Another one of those why I listen to CBC radio moments this morning. Day Six interviewed Cody Wilson about his 3d printed gun – a weapon that you can manufacture out of plastic on a 3d printer. Here is another example of the internet bypassing governments and regulations while radically empowering individuals with information. If you have a few minutes listen to the conversation, Bambury really tries to get around the subject and Wilson is more than willing to address it head on.
|It doesn’t matter what information wants,
in a digital world it is free, this is a simple fact
In a world where information is free whether we want it to be or not, and where the former owners of information (governments, corporations) find that they can’t regulate, control or censor it, where are we left when the means of manufacturing is removed from the moneyed classes as well?
3d printing is tumbling in price. Wilson posted his gun design online last week only to have to withdraw it this week under a request from the U.S. State Department. Wilson did withdraw the download, but it doesn’t matter, it’s out there now. Copies of copies of copies spread across the internet. No government can stop it, no corporation can prevent it, the information now has a life of its own online. As Wilson mentions in the interview, this is just information, what people choose to do with it is their choice… and there are many easier ways to get your hands on better guns, especially in America, so if someone is going to use this to commit violence, they are doing it for a very specific political reason.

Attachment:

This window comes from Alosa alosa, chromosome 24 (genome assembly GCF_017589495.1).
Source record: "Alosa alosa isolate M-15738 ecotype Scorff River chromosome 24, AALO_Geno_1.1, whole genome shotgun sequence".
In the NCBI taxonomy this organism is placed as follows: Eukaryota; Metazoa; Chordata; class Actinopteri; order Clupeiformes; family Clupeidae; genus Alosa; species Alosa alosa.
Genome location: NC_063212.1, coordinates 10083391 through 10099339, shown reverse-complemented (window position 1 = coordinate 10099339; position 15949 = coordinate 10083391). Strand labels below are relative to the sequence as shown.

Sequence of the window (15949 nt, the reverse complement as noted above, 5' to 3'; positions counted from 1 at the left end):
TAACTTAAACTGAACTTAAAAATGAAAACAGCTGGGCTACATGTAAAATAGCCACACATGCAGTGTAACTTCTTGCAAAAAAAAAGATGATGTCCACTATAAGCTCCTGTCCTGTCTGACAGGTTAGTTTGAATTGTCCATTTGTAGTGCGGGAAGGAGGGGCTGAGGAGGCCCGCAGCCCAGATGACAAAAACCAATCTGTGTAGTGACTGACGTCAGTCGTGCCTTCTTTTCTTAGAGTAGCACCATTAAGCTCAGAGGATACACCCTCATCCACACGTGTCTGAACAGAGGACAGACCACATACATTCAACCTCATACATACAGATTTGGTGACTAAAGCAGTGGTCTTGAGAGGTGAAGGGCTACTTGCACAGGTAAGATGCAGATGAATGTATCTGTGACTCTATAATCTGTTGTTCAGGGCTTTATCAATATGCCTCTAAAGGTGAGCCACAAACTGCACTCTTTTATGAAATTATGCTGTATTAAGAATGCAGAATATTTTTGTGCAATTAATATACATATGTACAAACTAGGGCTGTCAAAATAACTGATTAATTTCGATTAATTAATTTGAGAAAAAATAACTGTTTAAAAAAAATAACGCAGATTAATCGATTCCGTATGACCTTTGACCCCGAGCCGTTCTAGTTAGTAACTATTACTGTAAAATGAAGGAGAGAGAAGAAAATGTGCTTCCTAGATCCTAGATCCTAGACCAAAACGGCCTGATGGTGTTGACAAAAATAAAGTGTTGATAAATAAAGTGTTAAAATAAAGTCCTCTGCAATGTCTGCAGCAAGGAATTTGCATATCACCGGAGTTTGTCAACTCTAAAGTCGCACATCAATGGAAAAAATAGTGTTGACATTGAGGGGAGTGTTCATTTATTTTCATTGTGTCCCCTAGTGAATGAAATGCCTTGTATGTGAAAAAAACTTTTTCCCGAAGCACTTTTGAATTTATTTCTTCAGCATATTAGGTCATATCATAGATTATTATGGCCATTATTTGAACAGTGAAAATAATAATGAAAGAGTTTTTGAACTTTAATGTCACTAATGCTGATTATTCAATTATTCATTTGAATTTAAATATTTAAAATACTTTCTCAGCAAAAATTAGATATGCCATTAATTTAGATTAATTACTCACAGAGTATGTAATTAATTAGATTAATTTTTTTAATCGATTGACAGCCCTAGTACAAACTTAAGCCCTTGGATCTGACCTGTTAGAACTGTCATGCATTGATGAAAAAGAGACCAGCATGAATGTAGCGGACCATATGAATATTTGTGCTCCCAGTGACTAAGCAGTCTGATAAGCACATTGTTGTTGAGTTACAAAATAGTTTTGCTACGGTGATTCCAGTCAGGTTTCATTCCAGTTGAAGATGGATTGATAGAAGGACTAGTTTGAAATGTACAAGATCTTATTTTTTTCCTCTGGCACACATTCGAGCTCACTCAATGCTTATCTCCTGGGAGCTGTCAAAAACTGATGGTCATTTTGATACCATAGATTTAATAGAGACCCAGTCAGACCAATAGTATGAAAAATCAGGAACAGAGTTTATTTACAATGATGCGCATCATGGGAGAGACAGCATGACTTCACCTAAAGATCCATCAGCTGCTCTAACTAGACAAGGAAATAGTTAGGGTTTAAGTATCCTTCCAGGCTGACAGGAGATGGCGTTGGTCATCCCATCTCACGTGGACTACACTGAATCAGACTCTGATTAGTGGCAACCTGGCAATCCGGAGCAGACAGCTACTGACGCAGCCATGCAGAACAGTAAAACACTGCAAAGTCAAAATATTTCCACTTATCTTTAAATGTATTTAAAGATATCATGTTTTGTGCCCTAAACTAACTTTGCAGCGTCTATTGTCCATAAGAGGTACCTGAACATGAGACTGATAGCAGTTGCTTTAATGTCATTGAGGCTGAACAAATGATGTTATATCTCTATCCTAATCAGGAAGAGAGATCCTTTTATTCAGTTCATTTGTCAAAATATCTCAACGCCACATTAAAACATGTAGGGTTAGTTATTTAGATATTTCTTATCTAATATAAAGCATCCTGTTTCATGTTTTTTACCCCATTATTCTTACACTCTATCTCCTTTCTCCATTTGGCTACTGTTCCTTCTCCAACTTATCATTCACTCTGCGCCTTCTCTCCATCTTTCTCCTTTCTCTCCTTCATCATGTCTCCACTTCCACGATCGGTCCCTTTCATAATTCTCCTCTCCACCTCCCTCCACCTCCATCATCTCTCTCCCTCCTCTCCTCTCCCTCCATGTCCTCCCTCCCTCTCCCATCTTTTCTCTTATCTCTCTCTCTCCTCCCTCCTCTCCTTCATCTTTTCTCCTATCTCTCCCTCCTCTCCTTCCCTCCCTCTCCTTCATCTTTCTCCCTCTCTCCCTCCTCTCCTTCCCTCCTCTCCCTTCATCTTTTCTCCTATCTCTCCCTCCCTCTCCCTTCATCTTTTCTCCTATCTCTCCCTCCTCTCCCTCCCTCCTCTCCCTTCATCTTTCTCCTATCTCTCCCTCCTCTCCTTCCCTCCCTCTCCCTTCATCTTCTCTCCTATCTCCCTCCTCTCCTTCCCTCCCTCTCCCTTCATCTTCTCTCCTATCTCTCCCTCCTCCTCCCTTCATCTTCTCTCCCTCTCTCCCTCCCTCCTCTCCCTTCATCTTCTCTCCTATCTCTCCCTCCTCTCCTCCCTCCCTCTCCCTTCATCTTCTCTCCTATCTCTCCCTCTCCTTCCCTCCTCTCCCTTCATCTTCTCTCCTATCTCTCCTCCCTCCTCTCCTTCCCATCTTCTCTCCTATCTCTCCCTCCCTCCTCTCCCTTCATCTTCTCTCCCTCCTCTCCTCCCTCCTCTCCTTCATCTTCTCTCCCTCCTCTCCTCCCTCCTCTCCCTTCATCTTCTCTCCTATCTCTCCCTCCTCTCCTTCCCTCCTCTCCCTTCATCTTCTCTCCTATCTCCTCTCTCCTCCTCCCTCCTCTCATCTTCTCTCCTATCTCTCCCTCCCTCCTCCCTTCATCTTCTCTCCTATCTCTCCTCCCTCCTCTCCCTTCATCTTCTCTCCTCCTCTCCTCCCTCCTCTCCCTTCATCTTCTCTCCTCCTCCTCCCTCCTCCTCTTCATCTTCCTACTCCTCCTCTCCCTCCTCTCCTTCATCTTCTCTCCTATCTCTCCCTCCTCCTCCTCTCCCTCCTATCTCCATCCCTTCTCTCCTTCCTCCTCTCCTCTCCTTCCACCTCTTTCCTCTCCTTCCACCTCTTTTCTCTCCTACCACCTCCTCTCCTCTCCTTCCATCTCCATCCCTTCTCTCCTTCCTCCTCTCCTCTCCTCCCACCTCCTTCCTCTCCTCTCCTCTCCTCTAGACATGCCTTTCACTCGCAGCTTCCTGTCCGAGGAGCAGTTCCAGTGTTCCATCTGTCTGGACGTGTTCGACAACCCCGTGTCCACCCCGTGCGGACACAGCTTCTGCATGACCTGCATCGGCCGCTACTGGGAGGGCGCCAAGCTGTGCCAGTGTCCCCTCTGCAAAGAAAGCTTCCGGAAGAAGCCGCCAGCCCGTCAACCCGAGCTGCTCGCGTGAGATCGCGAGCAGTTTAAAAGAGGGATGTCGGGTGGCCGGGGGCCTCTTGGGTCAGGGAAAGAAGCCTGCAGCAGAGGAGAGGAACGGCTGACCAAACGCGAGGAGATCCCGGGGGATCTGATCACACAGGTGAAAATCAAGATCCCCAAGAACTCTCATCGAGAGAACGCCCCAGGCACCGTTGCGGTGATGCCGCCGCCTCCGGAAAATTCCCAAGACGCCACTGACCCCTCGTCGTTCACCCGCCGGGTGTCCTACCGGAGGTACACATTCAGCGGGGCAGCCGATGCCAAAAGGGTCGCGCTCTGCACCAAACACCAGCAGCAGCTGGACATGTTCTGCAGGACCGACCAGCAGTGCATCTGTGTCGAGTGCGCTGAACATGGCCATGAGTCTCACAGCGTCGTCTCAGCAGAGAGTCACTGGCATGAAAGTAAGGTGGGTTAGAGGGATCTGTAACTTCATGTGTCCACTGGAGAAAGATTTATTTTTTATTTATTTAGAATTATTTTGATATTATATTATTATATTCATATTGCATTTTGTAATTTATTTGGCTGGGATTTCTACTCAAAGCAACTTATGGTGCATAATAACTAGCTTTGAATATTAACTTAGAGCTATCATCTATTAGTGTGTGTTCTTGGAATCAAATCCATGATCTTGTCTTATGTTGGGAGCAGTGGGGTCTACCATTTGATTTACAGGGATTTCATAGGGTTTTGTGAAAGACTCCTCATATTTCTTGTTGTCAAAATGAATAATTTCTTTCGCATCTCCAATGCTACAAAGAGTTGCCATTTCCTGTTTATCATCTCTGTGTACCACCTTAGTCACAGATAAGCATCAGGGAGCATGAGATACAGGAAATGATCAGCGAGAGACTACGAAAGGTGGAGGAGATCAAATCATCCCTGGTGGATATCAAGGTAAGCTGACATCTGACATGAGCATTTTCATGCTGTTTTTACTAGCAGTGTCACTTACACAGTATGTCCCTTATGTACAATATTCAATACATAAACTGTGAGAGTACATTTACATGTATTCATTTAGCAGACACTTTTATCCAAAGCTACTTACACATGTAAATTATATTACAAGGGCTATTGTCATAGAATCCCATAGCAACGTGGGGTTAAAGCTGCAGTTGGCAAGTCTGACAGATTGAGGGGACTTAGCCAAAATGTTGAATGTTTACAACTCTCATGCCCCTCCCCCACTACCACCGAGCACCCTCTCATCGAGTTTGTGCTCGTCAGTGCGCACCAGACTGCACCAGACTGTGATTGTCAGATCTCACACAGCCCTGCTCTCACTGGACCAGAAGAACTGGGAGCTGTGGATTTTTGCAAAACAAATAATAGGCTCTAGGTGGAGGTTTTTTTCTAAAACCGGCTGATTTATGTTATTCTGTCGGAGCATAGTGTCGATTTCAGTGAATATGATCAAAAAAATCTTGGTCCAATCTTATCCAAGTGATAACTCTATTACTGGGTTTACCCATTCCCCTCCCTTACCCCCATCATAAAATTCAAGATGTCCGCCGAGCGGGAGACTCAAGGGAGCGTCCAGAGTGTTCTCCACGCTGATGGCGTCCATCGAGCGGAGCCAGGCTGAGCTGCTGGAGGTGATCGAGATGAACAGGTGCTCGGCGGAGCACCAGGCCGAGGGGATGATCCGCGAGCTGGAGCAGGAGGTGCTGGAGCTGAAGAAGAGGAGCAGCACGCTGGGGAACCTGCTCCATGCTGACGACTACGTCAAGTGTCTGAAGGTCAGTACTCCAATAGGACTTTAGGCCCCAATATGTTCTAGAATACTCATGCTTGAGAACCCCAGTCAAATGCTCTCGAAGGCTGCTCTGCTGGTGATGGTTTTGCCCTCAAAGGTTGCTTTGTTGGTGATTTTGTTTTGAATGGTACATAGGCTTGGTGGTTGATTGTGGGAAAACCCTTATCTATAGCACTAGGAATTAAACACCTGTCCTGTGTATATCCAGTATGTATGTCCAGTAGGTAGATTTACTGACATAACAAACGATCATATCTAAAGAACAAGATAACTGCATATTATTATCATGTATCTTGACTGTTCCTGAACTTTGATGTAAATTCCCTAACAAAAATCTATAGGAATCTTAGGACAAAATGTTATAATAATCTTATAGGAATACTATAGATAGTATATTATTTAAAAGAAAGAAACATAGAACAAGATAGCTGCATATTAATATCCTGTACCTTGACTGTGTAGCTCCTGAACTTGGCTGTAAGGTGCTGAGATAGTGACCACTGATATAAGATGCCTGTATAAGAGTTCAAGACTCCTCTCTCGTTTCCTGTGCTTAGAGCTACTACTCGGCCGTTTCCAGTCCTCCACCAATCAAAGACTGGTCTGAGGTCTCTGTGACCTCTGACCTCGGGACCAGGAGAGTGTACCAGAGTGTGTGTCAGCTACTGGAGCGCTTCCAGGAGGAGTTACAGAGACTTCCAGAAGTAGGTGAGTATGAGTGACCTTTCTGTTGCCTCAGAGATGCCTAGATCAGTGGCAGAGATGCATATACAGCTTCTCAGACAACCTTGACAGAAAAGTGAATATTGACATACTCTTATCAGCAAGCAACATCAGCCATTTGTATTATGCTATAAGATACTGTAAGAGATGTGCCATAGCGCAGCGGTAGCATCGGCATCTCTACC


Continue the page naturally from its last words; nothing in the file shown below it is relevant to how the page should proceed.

As a philosophical action, posting these plans online asks questions about a not too distant future where
you will be able to build anything you like at your desk in much the same way you can print anything you want now. Printing presses, once the domain of industrial giants, became democratized; small item manufacture is about to go the same way. What does the world look like when anyone can design (and freely share) a lethal weapon, and anyone could build it without serial numbers or identifying marks of any kind?
They use a term radical libertarianism in the interview. The digital space is the new frontier, and on that frontier stand the usual early adopters, the same kind of people that colonized North America, with the same mindset; staunch individualists who have moved into the power vacuum of the internet and pushed technology into areas that make traditional powers very nervous.
Is this madness? Is radically empowered individualism nerve wracking? I’d say yes, because the vast majority of people, if given that kind of power, wouldn’t do anything good with it. While most of us are waiting to be told what to do with our new found freedom of information, radicals like Cody Wilson are taking what is already at hand and acting on it.
To paraphrase a famous evolutionary biologist, the future is not only stranger than we imagine, it’s stranger than we can imagine. I don’t know what a world where anyone can build whatever they want looks like, but as Wilson said, short of turning off the internet, you can’t stop the spread of information, and the internet has quickly made itself essential in this new age. Turning it off isn’t really an option any more, and should we want to?